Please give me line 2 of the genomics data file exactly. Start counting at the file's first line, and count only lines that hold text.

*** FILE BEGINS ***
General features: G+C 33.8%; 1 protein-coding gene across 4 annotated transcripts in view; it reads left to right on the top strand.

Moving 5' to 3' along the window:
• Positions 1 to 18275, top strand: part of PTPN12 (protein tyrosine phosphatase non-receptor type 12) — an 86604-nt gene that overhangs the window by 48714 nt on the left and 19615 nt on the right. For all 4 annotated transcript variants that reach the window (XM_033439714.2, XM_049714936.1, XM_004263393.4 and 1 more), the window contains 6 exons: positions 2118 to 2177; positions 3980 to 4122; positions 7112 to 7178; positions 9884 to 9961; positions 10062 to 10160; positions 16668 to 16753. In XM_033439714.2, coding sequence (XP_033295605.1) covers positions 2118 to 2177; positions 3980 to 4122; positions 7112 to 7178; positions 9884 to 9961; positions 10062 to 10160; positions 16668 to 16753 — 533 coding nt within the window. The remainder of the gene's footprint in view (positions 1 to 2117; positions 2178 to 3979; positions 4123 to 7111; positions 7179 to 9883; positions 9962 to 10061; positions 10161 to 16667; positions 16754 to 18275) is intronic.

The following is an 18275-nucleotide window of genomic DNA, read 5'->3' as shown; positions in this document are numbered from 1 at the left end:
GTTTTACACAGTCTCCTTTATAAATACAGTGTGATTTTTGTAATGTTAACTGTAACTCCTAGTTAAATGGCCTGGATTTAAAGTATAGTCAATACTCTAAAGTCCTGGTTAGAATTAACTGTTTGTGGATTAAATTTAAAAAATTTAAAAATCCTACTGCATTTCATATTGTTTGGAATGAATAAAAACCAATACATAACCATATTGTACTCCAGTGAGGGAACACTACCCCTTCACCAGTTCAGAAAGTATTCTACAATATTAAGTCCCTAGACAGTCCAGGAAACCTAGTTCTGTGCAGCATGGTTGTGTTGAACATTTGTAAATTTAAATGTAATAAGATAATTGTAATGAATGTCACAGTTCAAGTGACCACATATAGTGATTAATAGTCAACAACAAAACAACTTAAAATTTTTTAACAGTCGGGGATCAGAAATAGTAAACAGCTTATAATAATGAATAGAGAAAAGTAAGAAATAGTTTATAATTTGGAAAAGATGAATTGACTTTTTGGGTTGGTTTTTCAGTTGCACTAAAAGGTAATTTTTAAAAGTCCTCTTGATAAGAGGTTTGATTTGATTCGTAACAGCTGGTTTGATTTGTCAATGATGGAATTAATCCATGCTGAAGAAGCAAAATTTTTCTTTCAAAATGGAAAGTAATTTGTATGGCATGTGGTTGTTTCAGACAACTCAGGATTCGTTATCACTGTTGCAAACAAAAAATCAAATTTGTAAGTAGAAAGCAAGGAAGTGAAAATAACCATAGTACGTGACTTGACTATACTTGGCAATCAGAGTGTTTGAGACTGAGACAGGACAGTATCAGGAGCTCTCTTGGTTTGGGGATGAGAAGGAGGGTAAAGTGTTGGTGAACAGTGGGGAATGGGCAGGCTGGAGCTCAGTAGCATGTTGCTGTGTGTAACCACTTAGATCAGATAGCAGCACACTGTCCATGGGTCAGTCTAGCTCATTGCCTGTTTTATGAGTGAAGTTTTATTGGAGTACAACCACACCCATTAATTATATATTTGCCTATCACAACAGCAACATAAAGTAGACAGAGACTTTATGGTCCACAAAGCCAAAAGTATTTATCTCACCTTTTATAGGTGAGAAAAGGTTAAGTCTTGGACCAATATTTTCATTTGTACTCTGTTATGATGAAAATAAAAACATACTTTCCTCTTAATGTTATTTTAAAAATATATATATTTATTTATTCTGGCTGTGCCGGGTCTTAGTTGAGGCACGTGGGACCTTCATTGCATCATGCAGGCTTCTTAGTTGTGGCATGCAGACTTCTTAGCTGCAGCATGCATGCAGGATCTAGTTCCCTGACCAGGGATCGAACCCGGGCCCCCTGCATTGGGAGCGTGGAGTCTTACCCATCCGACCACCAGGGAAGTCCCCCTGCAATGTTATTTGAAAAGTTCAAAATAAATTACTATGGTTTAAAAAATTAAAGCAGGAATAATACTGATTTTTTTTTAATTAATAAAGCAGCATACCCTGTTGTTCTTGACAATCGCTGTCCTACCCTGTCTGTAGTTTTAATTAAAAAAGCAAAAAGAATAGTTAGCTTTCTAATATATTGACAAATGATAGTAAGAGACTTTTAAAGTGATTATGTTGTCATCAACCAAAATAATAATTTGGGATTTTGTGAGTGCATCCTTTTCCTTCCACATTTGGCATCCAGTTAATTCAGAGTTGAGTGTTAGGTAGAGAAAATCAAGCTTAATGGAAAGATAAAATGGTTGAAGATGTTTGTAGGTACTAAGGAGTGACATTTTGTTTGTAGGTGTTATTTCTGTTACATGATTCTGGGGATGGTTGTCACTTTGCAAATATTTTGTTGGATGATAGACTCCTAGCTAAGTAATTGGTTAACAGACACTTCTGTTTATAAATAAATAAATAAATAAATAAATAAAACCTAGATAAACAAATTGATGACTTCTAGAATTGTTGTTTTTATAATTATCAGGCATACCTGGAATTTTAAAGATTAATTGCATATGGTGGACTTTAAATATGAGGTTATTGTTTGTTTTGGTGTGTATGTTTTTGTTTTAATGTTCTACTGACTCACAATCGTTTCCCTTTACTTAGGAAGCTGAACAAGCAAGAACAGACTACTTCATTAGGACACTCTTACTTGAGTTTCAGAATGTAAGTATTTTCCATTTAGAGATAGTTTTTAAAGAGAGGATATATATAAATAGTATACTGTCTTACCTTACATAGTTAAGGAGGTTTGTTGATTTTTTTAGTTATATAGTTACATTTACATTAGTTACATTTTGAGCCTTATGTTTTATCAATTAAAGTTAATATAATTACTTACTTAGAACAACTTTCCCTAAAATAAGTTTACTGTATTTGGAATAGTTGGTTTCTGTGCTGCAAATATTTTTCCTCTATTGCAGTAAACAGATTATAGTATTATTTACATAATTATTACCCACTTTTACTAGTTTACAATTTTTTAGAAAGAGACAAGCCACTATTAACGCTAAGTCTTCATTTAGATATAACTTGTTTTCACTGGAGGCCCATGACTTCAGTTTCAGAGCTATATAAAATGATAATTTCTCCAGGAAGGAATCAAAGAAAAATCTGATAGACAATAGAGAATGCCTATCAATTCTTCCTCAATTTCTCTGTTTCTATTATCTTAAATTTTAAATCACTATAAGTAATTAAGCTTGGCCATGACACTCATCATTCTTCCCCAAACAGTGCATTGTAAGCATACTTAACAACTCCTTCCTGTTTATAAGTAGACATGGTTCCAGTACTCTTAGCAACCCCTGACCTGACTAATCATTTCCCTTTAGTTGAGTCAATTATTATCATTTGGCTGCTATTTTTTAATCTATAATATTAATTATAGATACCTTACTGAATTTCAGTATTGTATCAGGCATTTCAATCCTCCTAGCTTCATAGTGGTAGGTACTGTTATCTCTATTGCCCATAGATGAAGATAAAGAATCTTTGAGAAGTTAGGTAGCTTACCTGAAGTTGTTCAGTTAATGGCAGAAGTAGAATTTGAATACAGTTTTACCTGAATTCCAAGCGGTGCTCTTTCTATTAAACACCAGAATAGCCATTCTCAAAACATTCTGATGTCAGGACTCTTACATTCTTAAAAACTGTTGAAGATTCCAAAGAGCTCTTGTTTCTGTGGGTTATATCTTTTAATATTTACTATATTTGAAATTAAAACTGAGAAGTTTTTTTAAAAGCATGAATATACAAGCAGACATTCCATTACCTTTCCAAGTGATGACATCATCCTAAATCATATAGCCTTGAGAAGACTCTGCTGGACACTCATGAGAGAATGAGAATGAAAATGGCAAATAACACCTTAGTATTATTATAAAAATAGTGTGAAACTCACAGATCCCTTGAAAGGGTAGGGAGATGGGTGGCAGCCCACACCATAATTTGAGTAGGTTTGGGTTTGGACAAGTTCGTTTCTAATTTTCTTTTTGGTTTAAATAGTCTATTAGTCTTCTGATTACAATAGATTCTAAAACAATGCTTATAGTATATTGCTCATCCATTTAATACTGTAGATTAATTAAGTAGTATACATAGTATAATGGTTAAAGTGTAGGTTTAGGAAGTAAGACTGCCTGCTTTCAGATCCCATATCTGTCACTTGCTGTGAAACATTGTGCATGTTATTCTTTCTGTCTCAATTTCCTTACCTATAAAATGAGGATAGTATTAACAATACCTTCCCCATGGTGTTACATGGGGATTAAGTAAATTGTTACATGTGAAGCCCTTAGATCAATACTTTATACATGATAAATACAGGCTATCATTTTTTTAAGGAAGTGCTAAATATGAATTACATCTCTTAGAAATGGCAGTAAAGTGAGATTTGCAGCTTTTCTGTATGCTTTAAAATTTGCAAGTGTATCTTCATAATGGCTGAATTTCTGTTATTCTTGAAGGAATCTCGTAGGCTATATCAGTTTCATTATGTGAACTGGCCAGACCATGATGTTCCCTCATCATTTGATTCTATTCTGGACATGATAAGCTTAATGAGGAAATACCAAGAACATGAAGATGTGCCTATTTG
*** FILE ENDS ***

Moving 5' to 3' along the window: